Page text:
I’m not really interested in inspiring a movement myself but there are inspiring movements that I contribute to because I think that they are human and vital. Universal Basic Income is currently being trialled in multiple forms throughout the world and I think that finding a way to meet basic needs financially holds enormous promise for society and the way we think about work. If you want to get radical, then wealth redistribution would be a panacea, but I don’t think it’s realistic in my lifetime. I think that digital therapeutics (using software to be able to enhance mental health) is still in its infancy and has enormous potential to address human suffering. And although I still haven’t found a good way to contribute, I would love to find a way to make a serious contribution to slowing or stopping climate change.

We are blessed that some very prominent leaders read this column. Is there a person in the world, or in the US with whom you would love to have a private breakfast or lunch with, and why? He or she might just see this, especially if we tag them ?

Obama. The most incredible leader I’ve ever seen and someone who I think history will appreciate even more than those lucky enough to have been alive during his presidency.

How can our readers further follow your work online?

You’re welcome to follow me on LinkedIn here.

This was very inspiring. Thank you so much for joining us!

Author(s)

  • Savio P. Clemente

    Board Certified Wellness Coach (NBC-HWC, ACC), #1 Best-selling Author, Syndicated Columnist, Podcaster, and Stage 3 Cancer Survivor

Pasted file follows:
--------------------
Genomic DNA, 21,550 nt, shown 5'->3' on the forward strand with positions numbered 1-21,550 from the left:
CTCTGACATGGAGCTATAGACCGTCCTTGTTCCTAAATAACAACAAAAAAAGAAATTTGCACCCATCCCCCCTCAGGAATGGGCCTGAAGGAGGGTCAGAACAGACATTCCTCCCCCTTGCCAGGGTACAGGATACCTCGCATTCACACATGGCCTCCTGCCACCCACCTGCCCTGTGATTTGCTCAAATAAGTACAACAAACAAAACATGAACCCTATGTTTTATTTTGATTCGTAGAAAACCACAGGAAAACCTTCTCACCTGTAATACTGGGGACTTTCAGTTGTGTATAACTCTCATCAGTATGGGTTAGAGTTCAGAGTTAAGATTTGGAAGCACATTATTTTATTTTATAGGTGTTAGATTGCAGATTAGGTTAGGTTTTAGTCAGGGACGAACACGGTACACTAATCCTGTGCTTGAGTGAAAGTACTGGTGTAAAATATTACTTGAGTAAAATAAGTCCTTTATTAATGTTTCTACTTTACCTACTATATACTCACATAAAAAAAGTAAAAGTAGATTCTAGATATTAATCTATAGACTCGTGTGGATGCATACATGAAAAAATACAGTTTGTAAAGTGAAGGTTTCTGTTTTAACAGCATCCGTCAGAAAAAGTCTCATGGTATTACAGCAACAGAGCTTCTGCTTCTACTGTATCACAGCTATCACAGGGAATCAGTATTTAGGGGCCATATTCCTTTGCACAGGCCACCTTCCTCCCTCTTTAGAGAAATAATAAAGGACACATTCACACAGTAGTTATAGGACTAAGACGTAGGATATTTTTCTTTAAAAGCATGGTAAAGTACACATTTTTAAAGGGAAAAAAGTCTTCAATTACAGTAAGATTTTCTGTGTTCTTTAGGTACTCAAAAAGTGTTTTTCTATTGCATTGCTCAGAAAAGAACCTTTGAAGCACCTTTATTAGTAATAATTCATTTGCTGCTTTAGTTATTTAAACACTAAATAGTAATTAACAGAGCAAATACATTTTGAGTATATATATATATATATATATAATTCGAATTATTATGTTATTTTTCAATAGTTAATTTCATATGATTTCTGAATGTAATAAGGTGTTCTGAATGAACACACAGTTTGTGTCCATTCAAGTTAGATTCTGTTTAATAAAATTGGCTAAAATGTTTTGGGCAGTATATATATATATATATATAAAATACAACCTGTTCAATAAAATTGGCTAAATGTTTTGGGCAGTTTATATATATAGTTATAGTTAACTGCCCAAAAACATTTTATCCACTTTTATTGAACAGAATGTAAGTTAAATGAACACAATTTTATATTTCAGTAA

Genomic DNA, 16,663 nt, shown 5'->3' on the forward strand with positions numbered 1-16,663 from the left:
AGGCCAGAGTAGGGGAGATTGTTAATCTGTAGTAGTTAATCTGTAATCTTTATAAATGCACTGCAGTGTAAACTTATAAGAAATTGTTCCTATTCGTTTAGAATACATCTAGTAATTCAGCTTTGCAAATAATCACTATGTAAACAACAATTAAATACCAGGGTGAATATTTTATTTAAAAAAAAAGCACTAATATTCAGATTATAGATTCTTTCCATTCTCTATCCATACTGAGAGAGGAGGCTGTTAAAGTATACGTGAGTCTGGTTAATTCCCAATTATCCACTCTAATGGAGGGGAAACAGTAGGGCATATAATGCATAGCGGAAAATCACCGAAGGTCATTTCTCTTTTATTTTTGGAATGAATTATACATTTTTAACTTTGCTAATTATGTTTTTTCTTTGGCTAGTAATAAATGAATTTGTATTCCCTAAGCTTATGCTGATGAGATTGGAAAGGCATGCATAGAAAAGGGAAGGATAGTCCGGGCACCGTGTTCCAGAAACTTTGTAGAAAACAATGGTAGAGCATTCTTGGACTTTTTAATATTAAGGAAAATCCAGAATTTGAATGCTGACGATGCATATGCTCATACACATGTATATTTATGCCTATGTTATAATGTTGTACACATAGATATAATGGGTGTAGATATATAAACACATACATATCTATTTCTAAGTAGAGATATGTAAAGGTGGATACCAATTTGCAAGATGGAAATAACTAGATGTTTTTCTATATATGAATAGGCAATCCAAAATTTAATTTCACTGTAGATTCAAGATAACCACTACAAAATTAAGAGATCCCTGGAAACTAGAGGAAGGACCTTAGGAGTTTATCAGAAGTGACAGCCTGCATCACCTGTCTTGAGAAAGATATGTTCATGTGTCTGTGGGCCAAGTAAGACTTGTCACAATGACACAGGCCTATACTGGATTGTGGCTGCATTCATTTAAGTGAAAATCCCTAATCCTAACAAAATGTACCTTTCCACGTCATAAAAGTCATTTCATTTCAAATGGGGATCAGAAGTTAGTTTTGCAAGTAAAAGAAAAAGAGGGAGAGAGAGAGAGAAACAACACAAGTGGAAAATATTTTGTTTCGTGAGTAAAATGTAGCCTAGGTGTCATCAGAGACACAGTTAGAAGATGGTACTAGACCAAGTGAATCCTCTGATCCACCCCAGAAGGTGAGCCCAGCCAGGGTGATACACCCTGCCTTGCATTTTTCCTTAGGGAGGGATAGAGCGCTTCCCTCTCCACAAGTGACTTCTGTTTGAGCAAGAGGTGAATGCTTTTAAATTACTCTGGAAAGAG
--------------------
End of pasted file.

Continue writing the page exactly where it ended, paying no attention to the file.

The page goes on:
The Human Resolve LLC

    Savio P. Clemente coaches cancer survivors to overcome the confusion and gain the clarity needed to get busy living in mind, body, and spirit. He inspires health and wellness seekers to find meaning in the “why” and cultivate resilience in their mindset. Savio is a Board Certified Wellness Coach (NBC-HWC, ACC), #1 best-selling author, syndicated columnist, podcaster, stage 3 cancer survivor, and founder of The Human Resolve LLC. He has interviewed notable celebrities and TV personalities and has been featured on Fox News, The Wrap, and has worked with Authority Magazine, Thrive Global, BuzzFeed, Food Network, WW and Bloomberg. Savio has been invited to cover numerous industry events throughout the U.S. and abroad. His mission is to provide clients, listeners, and viewers alike with tangible takeaways on how to lead a truly healthy, wealthy, and wise lifestyle. Savio pens a weekly newsletter in which he delves into secrets to living smarter by feeding your “three brains” — head ?, heart ?, and gut ? — in the hope of connecting the dots to those sticky parts of our nature that matter to living our best life.